By Willie Degel, founder and owner of the six-restaurant Uncle Jack's brand
The last eight years have been tough on the restaurant business. On a federal level, policies like the Affordable Care Act and new environmental regulations have taken a substantial bite out of the industry's already slim margins. In New York City, where I own five restaurants employing 200 people, issues ranging from minimum wage increases to a near-impossible burden of proof on the employer even in the most extreme unemployment cases have added to the toll.
In my case, this year's minimum wage increase in New York City from $5 to $7.50 an hour for tipped employees would have added $350,000 to the payroll at my three Uncle Jack's Steakhouse restaurants. This forced me to cut a bus boy position I used to have for every five tables, even then offset only 30 percent of the cost, and also raised other fees like workers compensation insurance and FICA taxes. By 2019, front-house staff everywhere in the city will be earning $10 an hour while other personnel from dishwashers to hostesses will be collecting $15 an hour, obliging me to take even more drastic measures simply to survive.
Obamacare compelled me to hire a full-time administrator to handle the paperwork and has seen employee premiums triple from $185 to $450 in three years despite group coverage that should yield a substantial discount. Unfair pro-employee unemployment claim decisions are costing my business a fortune in both legal fees and unemployment payments.
And a new restaurant I'm building in Astoria, Queens, is 14 months behind schedule and $295,000 over budget because of new energy codes and the need to hire a team of 12 people to oversee construction and regulatory compliance. Ten years ago, a team of three could have done the job, and the 60 people I'm going to employ there would already be collecting paychecks.
To be sure, many of the industry's current challenges are the result of state and local policies rather than federal regulations, but the administration sets the tone for public policy across the country, and putting Donald Trump in the White House promises to usher in an era of regulation relief that will lighten the load for restaurant owners in every sector — from quick service and fast casual to fine dining.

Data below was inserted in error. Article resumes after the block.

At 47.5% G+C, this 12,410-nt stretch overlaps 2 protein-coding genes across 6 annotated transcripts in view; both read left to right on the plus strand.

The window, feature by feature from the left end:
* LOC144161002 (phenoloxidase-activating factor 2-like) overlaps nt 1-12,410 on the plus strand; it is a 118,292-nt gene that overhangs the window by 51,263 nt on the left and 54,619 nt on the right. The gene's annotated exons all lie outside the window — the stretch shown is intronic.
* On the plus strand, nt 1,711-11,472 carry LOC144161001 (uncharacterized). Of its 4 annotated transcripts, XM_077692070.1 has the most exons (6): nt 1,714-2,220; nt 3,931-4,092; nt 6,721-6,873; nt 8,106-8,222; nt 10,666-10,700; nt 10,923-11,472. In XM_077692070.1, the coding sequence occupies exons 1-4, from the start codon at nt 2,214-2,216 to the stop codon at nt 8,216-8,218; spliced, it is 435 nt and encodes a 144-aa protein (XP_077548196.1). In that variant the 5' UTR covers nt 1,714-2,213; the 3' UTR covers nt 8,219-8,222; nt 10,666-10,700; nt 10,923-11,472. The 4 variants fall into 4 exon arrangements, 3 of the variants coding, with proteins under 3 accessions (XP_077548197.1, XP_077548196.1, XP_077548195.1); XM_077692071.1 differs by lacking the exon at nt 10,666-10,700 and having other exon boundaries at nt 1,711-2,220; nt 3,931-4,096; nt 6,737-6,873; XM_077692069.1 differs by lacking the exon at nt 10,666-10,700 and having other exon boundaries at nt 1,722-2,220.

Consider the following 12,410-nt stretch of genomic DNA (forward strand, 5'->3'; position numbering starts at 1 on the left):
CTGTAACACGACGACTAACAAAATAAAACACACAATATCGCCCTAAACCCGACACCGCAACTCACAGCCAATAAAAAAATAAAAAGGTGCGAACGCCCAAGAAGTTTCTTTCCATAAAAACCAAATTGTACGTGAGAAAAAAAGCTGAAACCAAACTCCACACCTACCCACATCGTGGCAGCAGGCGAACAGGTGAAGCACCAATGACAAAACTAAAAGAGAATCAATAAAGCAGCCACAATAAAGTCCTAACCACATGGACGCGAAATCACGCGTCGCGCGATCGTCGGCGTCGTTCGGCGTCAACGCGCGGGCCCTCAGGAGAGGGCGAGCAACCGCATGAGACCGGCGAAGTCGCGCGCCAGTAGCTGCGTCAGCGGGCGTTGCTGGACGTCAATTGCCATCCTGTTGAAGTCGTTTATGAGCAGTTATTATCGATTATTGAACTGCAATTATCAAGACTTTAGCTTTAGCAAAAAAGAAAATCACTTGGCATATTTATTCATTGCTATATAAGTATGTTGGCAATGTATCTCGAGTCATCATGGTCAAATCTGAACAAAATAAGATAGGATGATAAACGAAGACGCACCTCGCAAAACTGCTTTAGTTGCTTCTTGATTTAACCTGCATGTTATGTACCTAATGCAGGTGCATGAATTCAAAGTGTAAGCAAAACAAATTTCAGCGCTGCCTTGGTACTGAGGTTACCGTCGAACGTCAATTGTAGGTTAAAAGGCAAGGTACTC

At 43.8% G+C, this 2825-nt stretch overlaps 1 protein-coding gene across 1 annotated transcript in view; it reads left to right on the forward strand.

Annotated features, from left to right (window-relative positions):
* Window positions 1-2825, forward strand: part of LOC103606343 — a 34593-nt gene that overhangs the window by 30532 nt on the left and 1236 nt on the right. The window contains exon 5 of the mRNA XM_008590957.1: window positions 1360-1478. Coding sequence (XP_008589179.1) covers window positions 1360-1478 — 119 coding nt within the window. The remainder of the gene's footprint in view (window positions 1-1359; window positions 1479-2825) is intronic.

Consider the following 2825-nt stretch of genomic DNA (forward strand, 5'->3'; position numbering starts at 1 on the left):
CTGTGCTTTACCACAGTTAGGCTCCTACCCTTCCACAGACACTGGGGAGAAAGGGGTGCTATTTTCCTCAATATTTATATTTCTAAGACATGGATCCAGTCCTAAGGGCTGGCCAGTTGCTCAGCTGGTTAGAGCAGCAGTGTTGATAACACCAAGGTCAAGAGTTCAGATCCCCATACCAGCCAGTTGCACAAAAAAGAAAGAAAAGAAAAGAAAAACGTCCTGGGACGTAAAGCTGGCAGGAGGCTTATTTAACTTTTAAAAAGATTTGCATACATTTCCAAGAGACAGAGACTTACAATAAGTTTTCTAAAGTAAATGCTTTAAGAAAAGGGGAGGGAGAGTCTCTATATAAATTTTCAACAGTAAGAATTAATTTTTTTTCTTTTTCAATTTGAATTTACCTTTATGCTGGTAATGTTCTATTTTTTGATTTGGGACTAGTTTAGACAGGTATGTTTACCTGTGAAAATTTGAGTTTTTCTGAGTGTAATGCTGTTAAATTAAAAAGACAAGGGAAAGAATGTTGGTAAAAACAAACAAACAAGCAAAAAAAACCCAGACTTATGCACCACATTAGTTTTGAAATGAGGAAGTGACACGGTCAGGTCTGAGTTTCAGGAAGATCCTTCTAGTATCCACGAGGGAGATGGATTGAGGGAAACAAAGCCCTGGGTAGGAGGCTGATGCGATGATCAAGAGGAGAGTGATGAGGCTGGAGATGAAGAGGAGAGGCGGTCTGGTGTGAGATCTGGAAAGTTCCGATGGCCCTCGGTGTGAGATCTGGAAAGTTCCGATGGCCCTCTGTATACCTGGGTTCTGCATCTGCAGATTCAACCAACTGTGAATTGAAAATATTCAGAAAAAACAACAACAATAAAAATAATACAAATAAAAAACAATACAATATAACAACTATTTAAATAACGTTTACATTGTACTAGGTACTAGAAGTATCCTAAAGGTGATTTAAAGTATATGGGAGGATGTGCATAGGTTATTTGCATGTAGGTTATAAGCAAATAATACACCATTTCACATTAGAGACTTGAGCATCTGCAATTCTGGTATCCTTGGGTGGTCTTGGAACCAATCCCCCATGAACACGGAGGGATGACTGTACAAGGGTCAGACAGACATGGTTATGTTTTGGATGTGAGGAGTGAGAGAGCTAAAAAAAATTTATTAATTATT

Our president-elect's pledges to roll back provisions of the Affordable Care Act and loosen environmental laws will go a long way toward providing that relief. He has also advocated for state control over the minimum wage to accommodate differences in labor markets across the country, suggesting that he will not pursue a federal minimum wage hike. The corporate tax reductions on his agenda could put more money in restaurateurs' pockets, and income tax reductions could give consumers more disposable income that they can spend eating out.
Trump's plan to deport millions of undocumented immigrants is more problematic, given the fact that 10 percent of the industry's workforce are immigrants, but I believe the economic impact will be substantially offset by the administration's pro-business policies.
The bottom line is that our soon-to-be 45th president understands business. He knows what it takes to build a strong and profitable operation. He recognizes that too many regulations are as toxic to the marketplace as contaminated food is to consumers. He has loudly and repeatedly declared his commitment to growing the economy. All of this is good news for restaurant operators and a reason to hope that the next four years will be better than the last eight.
Willie Degel is founder and owner of the six-restaurant Uncle Jack's brand, now including Uncle Jack's Steakhouse, Uncle Jack's Steak Sandwich Shoppe and Jack's Shack Organic Eatery in New York as well as Uncle Jack's Meat House in suburban Atlanta. A second Uncle Jack's Meat House will open in April in Astoria, Queens. Degel is alsoformerhost of the Food Network's Restaurant Stakeout.
Topics: Operations Management